By Erin Wisbey Martin M.D.

      Cardiovascular disease (CVD) remains the leading cause of death in the US.  There are five risk factors for CVD: high cholesterol, diabetes, high blood pressure, obesity, and smoking.  These risks accounted for half of the CVD deaths in US adults but can be reduced with simple lifestyle changes.  In particular, two areas of focus for the Year of Wellness, healthy eating and regular exercise to maintain an ideal weight have been shown to decrease these risk factors. A healthy eating includes daily consumption of fruits and vegetables, adequate fiber, foods with a low glycemic index (low carbohydrate/sugar foods), and healthy fats.

A primarily plant based diet is one aspect of healthy eating.  The recommended intake is at least five servings of fruits and/or vegetables every day.  Make them part of every meal.  Keeping a bowl of fruit out will encourage healthy snacking for kids and adults. This will help increase fiber intake which has been shown to decrease the risk of coronary artery disease and colon cancer. Fiber is also great at helping to control blood sugar in people who have diabetes.

Grains with a lower glycemic index tend to be foods that are less processed such as 100% whole wheat bread/pasta, steel cut oats and brown rice.  These should be chosen over refined grains and simple sugars such as white bread and rice, tortillas, potatoes, pasta, or dessert.   A hidden source of carbohydrates (sugars) many of us don’t consider are the beverages we consume.  Soda, sweetened drinks and even fruit juices are loaded with sugar and empty calories.  Choose water or a piece of whole fruit instead.  Moderate consumption of lower glycemic index foods and beverages has been shown to help with weight loss and a decreased risk of diabetes.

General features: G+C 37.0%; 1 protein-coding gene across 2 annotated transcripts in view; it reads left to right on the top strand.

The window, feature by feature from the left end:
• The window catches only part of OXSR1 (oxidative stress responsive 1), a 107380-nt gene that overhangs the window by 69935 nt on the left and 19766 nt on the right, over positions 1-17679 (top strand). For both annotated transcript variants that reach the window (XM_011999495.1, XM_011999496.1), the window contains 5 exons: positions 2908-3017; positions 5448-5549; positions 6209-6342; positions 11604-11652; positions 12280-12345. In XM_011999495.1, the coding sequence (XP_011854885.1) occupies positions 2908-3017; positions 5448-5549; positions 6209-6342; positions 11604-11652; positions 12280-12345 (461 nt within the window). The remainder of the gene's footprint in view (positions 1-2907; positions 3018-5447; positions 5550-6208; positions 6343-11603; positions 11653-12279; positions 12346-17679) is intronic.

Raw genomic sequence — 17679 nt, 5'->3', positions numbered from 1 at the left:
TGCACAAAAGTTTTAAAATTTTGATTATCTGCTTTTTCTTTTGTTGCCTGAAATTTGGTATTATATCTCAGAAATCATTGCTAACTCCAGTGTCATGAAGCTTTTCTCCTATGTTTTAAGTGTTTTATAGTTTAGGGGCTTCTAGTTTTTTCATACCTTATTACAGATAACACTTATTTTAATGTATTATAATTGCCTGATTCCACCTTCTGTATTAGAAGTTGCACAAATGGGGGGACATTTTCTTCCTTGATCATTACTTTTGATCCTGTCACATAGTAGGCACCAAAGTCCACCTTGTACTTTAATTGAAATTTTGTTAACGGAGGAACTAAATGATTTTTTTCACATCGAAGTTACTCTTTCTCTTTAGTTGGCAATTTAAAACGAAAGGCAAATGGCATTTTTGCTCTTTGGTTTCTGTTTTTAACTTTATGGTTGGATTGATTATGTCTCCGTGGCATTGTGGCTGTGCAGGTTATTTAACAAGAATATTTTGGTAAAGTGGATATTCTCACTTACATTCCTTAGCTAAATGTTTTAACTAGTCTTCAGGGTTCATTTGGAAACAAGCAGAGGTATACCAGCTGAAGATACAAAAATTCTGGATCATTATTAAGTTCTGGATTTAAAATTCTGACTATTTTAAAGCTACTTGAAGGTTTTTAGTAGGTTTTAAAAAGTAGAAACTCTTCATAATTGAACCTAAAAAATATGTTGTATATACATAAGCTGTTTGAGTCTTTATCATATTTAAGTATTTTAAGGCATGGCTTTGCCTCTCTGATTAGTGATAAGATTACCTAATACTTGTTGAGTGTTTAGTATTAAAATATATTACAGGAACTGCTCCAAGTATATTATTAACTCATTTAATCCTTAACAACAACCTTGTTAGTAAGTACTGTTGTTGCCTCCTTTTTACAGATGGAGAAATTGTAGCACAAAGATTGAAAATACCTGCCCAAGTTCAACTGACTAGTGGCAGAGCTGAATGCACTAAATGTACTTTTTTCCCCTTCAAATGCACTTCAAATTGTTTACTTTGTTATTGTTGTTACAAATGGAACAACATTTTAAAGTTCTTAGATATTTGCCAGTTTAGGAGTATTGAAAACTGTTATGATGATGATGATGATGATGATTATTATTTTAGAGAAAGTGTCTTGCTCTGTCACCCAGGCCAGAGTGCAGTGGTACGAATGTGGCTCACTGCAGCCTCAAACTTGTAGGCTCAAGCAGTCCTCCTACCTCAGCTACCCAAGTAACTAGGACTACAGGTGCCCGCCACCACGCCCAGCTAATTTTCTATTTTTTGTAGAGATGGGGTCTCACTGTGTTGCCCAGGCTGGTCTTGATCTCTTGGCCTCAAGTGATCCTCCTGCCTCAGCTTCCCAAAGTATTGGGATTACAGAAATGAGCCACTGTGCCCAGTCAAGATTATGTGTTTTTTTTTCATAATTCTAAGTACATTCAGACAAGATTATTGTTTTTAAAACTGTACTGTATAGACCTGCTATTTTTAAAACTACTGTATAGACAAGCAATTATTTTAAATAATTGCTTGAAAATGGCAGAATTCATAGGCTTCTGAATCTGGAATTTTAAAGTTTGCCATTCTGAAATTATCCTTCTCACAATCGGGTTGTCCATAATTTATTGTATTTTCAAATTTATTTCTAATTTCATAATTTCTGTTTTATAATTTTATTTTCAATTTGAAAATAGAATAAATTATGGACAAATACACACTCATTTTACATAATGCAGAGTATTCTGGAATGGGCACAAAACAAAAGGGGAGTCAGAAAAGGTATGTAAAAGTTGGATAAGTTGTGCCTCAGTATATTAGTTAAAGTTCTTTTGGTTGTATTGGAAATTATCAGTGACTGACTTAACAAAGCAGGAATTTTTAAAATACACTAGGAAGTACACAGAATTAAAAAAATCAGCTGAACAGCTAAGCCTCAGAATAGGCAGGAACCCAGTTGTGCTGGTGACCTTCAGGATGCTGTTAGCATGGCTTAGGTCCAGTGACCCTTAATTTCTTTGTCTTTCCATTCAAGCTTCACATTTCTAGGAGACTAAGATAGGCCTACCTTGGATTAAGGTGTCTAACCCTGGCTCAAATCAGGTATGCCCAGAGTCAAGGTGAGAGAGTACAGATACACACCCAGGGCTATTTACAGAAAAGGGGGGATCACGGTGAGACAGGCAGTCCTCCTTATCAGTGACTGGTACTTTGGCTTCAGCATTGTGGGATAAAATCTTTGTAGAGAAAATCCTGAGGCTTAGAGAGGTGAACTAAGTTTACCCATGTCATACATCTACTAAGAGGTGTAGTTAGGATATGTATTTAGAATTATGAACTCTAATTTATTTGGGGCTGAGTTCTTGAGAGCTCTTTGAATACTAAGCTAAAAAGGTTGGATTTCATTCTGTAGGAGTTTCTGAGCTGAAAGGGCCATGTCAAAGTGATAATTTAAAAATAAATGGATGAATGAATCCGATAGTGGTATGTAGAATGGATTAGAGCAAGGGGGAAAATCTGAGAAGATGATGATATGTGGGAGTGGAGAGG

The types of fat we eat may be more important than the total amount of fat.  The different types of fat can seem confusing, but the main point is that unsaturated fats from plants (seeds/nuts) are healthier than saturated fats from animals (butter/bacon) and synthetic trans fats (margarine/deep fried foods/commercial bakery treats).  Omega 3 fatty acids have long been known to be a very healthy fat, these are found in certain seeds (flax seed) and fish (salmon).  When cutting back on fats, it’s important not to replace these calories with carbohydrates.  Instead replace them with plant based foods and lean sources of protein like tofu, beans or chicken breast.

Too much of a good thing, even “healthy foods”, can lead to overconsumption of calories and obesity.  It’s very important to have a general idea of how many calories you should be eating per day.  I recommend an honest discussion with your doctor to get an estimate of this.  Metabolic needs depend on your age/height/weight/sex and actual activity level (not the exercise you aspire to do).  Reading food labels is the next step to managing calories.  The appropriate serving size corresponds to the accurate number of calories.  If you eat two to three times the recommended small bowl of cereal for example, the calories you consume will increase exponentially. And as Americans, we classically consume unnecessarily large serving sizes.  Portion control is key to preventing obesity and maintaining good cardiovascular health.

An excellent local resource to learn more about heart healthy nutrition is CHIP (Complete Health Improvement Program).  There are classes currently underway, and the next session will start in mid-March with a CHIP Information session on March 14 or March 16 from 6:30-7:30 p.m.  For more information, contact Ginny Gabel, RN at Tillamook Regional Medical Center, 503-815-2270.

 

Dr. Erin Wisbey Martin sees patients at Adventist Health Medical Group – Manzanita Urgent, Primary and Specialty Care.  Her specialties are family medicine and obstretics.

                                   

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